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Many recruiters have stopped assessing candidates on their CVs

How necessary are curricula vitae for jobseekers?

Jobseekers will spend hours perfecting their CVs this coming January, as the New Year is a peak time for job searches with people seeking pastures new.


Studies have shown that the average recruiter looks at a CV for a mere seven seconds before deciding whether to put a candidate forward for a job, demonstrating that first impressions really do count.

With this in mind, an applicant has only seven seconds to grab the recruiters’ attention. This means ensuring a CV is not four pages long, instead, it is consise, to the point and showcases you at your best.


The big question is however, can you realistically fit your career onto two sides of paper? We regularly hear that this is what employers want – a CV that is no longer than two sides of A4. Ernst & Young certainly do not think so, having recently just announced it is no longer going to look at applicant’s academic records, thus becoming the latest large organisation to stop assessing candidates based on CVs. Even Oxford University, where less than one in five candidates is successful in gaining a place, has warned that applicants’ personal statements have vecome far too ‘X-Factor’. 

With new technology, online applications and social business networking websites such as LinkedIn, CVs are struggling to remain relevant in today’s ever-changing job market. So, with so many new recruitment tools at our disposal, is the CV in danger of extinction?

Many professionals may ultimately breath a sigh of relief at this news – seeing as the worry of pulling together a CV for so many is a headache and worry.

Taking into consideration that one in three jobseekers hampers their chances of landing work by making a spelling mistake in their CV (according to research – of those containing errors, 54pc have only one spelling mistake, but a careless 46pc contain two or more, research by jobs search engine Adzuna found) – this problem may soon to be no more…

Here, Steve Girdler for The Guardian highlights 3 prominent factors we need to be aware of and take into consideration with our CVs.

1. CVs aren’t always accurate

One of the main issues with traditional CVs is that it’s difficult for employers to get a sense of a candidate’s personality.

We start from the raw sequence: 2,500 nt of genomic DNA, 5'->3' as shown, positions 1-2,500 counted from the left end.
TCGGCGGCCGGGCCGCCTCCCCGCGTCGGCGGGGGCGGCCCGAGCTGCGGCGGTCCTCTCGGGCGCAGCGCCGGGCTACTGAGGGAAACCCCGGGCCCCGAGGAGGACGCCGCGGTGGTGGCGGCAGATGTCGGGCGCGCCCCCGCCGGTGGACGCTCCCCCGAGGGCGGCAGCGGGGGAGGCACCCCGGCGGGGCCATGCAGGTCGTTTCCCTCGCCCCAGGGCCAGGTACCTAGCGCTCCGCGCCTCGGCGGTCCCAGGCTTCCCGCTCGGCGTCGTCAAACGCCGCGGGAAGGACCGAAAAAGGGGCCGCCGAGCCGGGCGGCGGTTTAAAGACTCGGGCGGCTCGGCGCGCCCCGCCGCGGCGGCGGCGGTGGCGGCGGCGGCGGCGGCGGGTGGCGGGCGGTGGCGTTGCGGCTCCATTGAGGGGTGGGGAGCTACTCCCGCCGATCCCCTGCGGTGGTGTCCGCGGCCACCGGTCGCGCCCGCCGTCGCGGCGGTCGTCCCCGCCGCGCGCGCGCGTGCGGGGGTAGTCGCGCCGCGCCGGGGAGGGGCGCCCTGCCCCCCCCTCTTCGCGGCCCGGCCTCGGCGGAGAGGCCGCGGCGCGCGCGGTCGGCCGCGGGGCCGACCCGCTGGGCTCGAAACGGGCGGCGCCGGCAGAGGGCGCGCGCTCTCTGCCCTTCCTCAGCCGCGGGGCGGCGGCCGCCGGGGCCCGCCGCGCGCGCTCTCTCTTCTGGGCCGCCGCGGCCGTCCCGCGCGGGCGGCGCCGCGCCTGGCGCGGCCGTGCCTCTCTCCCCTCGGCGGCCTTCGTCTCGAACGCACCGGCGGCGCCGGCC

CVs are often unverified and can be exaggerated. Around a third of job seekers embellish qualifications to land a role.

2. Times are changing

LinkedIn addresses the issue of verifiability by allowing users to include references on their profile, backing up their claims. As a result some companies are allowing applicants to submit their LinkedIn profile in lieu of a CV.

But there is a legal aspect to consider with social media. While LinkedIn profiles can convey a better idea of the candidate’s personality and the type of work environment they are suited to, making a hiring decision based on someone’s social media accounts could lead to greater discrimination.

There are a number of new ways candidates now apply for jobs – such as video CVs, websites, and on Twitter. Online job applications are also popular. These involve online tests, which allow employers to test the candidates straight away.

3. The future is skills-based

The recruitment process has been transformed by technological advances over the last 10 years and this is only going to continue. While the CV is no longer the only way to apply for jobs, it is still usually necessary for the first stage of applicants. The majority of job websites request candidates upload a CV and cover letter as standard, and this seems unlikely to change anytime soon.

CVs are evolving to become a part of a broader and more rigorous recruitment process.

New technology is also allowing job candidates to display their skills in more creative and engaging ways – but this is usually in addition to a CV.


By employers like E&Y championing lateral thinking and initiative; it demonstrates that if you want to stand out: smiling, making eye contact and a keenness to learn provide a good footing for a successful career move. 

When on-paper skills start to count for nothing, you ought to be self-assured enough in your personal and professional ability to sell yourself in person via various formats.

Read the original article from The Guardian here: